The Minister for the Economy, Industry and Employment, Christine Lagarde, and the Secretary of State for Employment, Laurent Wauquiez, were pleased by Unédic’s decision. As the result of a ‘long consultation process’ with the government, ‘the involvement of the unemployment benefit organisation is justified because partial unemployment helps to prevent redundancies’, he commented.

Commentary

Companies themselves decide whether to sign an agreement with the state and pay more than the contractual partial unemployment allowance. Some employees who are working reduced hours may therefore not benefit from the measure. However, some companies – such as the car manufacturers PSA Peugeot Citroën and Renault – have already rolled out 100% wage allowance schemes, funded by a range of sources, including co-funding by management in the case of Renault.

During the last quarter of 2008, close to 146,000 employees were made partially unemployed in France, which was three times more than during the previous quarter. In light of the worsening economic conditions, the DDTEFP is already forecasting a reduction of 80 million working hours and 500,000–600,000 people being partially unemployed in 2009. This could prove to be a significant underestimation. Partial unemployment in industry is increasingly affecting management, although a number of sectoral agreements as a rule exclude partial unemployment for employees paid on the basis of a set number of days worked a year.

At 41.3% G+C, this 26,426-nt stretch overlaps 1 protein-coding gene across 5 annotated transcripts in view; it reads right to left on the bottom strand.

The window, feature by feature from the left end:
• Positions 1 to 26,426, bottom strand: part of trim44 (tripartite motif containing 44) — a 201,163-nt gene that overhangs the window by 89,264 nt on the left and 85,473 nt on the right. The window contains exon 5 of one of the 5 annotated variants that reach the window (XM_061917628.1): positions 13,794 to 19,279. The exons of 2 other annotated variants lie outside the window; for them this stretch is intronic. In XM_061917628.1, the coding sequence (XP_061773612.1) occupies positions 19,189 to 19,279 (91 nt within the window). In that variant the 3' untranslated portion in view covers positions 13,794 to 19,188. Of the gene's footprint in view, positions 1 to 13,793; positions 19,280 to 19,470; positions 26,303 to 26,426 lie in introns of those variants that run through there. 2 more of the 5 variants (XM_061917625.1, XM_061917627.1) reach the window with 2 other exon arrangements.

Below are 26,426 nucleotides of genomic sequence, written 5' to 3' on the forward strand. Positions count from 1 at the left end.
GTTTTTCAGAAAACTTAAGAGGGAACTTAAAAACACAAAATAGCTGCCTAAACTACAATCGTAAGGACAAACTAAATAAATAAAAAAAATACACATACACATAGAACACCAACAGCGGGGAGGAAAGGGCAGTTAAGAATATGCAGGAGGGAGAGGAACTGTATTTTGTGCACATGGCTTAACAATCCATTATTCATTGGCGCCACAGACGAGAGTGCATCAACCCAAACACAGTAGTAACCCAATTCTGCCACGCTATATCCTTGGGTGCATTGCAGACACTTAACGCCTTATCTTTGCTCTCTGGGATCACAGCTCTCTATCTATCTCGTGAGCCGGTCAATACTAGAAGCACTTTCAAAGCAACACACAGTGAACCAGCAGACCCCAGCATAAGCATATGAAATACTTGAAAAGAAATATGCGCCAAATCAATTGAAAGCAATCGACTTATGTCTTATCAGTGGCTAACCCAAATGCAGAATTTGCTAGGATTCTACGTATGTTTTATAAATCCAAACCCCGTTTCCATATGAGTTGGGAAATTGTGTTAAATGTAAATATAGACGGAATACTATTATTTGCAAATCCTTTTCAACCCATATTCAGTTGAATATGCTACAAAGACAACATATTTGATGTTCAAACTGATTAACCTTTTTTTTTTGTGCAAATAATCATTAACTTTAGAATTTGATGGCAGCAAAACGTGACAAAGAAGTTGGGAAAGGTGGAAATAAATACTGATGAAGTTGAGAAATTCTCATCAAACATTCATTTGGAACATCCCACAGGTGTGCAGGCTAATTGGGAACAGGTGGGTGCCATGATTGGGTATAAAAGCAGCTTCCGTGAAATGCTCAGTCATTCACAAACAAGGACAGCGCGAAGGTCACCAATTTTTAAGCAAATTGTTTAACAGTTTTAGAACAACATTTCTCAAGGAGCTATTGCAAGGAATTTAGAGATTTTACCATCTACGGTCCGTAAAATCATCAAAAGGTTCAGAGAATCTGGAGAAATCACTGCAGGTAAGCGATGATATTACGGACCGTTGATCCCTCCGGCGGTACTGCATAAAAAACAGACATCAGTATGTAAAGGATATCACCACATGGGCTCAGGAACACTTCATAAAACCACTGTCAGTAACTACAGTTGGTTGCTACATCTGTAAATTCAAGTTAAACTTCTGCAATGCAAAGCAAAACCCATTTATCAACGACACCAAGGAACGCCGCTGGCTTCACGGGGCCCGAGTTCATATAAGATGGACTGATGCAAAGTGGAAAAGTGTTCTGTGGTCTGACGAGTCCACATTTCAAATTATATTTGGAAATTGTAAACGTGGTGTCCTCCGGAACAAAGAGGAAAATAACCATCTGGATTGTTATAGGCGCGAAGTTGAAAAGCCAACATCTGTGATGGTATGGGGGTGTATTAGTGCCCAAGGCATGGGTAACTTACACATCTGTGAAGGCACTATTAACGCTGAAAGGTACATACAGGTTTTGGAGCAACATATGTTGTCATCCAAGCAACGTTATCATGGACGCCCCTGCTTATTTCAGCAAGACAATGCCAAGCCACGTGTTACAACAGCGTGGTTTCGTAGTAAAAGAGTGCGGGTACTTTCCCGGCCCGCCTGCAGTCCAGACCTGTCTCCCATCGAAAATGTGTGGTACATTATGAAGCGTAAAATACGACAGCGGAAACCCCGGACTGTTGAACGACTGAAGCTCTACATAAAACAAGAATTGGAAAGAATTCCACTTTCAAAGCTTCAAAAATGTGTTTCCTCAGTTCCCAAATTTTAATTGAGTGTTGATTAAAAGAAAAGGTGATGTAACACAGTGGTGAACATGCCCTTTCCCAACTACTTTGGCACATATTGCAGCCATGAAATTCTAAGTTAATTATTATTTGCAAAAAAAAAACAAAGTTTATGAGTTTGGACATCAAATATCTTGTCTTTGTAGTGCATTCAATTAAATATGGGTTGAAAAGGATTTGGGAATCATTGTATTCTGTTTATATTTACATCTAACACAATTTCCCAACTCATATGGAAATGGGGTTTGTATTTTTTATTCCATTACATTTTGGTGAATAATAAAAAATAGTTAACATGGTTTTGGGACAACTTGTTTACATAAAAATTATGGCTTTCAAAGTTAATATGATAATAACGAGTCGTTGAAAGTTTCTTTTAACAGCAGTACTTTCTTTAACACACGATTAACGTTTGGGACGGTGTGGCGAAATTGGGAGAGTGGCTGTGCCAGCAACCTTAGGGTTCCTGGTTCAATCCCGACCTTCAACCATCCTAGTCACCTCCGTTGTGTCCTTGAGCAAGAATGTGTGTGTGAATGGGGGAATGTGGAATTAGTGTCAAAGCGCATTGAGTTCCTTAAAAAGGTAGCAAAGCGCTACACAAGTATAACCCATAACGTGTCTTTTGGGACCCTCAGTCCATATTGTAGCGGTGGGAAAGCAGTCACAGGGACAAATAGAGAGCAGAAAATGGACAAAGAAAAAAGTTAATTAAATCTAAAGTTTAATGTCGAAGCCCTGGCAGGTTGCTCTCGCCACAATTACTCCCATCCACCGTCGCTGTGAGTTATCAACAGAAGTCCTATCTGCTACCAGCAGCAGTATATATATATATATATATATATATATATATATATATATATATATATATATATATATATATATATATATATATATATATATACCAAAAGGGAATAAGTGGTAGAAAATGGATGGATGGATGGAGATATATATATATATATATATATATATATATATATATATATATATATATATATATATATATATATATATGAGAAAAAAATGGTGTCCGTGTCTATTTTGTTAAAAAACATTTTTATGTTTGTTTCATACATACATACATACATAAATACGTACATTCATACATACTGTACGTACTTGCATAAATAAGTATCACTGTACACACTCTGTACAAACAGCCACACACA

Partial unemployment is, however, a temporary measure. Redundancies could be inevitable if the economic crisis continues. A recent study by the Centre for Employment Studies (Centre d’Études de l’Emploi, CEE) concluded that partial unemployment only postpones redundancies.

Annie Jolivet, Institute for economic and social research (IRES)